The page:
But with a heap of love from family and friends and some VERY helpful CBT I am unfolding again, approaching something like a me-shape. Stretching back into myself, though it will be in a shape that I haven’t been before and I know that the shape will change continuously from gardener to musician to actor to art-historian, the me-morph. I digress, basically I want to be honest about my experiences with both anxiety and depression but also with love, hate, beauty,all that other shit too, oh and music which makes me feel all those things. Depression and anxiety may directly inform my writing or simply pop up as themes every now and then keeping me on my toes.
I may just be adding my voice to the chorus, but this is a choir that must continue to grow, increasing transparency about absolutely everything in the human experience. I will share the things that terrify and elate me and hope (maybe dream) that this can move us towards a more understanding and transparent world. A safer one.
Dare to dream and keep an eye on that wicker bottom.
Down to my swim suit, shivering amongst the rocks and sand. I am starting to think twice about wading into the murky water. The wind has picked up, as if I need any more incentive to ditch the swim. This will be more of a bamptism by ice than fire.
At my side is my brother. We have been talking about the possibility of cyclical time and have agreed that I need only stay in the water as long as it takes him to smoke a ‘rollie’. Apparently about two minutes. Thwarting this plan our mother appears over the crest of the costal path. No more ‘rollie’ timed swim for me. There is also now very little chance of bottling it and heading to the pub, as thick as theives pretending to have taken the icy plunge.
Walking down to the water over the muddy sand with voices breaking on my back, I try to pep myself up
“at least the water might be warmer than the air”
My toes confirm my suspicions. It is not. To save face I stride on defiantly, cold water engulfing me, swirling around my legs. It doesn’t really hit me until I am up to my chest.
“Jesus, Mary and Joseph”
It is properly chilly. Well there is nothing for it. I gently push off the estury bed into a ladylike up head breaststroke. Quietly swearing under my breath. After a while the water around me begins to feel warmer but there is a gentle burning sensation letting me know it is not. When I emerge my legs will look like a pair of cheese puffs, stinging and numb.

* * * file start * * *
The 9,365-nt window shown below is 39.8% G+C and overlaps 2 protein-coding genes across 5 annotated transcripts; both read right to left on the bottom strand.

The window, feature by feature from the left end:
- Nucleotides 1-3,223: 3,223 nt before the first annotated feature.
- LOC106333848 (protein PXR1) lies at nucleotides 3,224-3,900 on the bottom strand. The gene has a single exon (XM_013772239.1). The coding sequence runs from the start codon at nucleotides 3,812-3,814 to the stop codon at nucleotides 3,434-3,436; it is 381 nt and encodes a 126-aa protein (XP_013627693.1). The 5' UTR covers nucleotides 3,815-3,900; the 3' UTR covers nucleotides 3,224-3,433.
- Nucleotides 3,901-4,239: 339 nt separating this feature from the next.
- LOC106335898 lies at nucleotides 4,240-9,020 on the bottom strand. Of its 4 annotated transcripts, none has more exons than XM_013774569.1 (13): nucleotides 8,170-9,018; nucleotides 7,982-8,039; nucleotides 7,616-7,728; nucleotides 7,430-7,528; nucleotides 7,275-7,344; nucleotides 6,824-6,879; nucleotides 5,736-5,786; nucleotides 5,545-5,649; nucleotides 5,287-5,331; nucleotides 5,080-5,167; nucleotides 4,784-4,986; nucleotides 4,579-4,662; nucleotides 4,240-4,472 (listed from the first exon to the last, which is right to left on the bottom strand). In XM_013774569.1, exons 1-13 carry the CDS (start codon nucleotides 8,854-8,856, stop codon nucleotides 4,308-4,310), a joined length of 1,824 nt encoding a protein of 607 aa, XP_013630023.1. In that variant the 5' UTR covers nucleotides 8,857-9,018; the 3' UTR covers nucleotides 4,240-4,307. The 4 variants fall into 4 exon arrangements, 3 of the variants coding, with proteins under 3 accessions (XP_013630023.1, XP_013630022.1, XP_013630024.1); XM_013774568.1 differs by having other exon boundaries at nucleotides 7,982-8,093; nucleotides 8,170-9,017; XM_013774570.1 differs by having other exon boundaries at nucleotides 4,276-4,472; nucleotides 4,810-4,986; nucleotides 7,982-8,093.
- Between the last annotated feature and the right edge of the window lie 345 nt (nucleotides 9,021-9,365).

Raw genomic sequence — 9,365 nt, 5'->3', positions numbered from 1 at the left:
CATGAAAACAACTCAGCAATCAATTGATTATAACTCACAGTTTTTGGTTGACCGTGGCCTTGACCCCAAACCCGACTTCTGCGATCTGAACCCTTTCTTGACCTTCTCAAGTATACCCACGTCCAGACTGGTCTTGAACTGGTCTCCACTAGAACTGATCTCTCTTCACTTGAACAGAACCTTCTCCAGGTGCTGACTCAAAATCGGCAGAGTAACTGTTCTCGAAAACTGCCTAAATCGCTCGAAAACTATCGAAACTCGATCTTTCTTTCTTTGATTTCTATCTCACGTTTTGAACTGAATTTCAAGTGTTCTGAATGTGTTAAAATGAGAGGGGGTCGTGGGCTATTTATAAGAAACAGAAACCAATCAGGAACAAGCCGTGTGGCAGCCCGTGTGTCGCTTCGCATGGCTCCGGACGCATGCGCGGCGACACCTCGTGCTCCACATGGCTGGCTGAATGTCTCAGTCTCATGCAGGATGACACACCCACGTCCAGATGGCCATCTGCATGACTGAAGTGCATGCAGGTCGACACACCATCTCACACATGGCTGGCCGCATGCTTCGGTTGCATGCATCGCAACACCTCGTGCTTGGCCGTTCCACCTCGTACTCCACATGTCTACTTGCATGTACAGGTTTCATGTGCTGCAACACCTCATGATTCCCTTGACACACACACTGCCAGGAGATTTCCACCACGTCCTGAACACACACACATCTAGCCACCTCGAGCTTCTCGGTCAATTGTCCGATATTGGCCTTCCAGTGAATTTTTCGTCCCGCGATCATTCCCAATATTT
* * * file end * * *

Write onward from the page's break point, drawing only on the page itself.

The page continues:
Gently swimming against the current, it’s almost like being in a infinity pool. I feel completely connected to the earth bobbing about at the mouth of the estury, the temperature of the water making me feel giddily euphoric. After ten minuets or so of watching my brother skimming stones I decide that enough is enough and stumble ashore heady with adrenaline and endorphins.
The elated feeling ebs away as I struggle back into my clothes, the cold creeping back in. But in some small and insignificant way I have conquered the sea. And my own aversion to freezing water.
She had perfected the art of being visibly invisible. It takes practice, many not having the knack only succeed in becoming invisible. Those around her were thoroughly engaged with one another, paying her no obvious attention. But she could feel their furtive glances weighted with questions. Who is she? Why is she here? What is her name?
Anonymity of this kind is comfortable at first but gradually becomes tiresome as not one person breaks the silence around her. An alien feeling begins to grow, surging up and bubbling over. Suddenly she realises she has positioned herself poorly for a subtle escape. Clutching at strings and trying to enter and hold on to any conversation and ultimately fails with doors slamming shut in her face. This is and will continue to be an utterly fruitless exercise. Resigning herself to an embarrassing and loud exit through the chairs and bodies, hot faced she squeaks goodbye and leaves.
The cool night, welcoming, offers her ambiguity. She dives into it. Head first.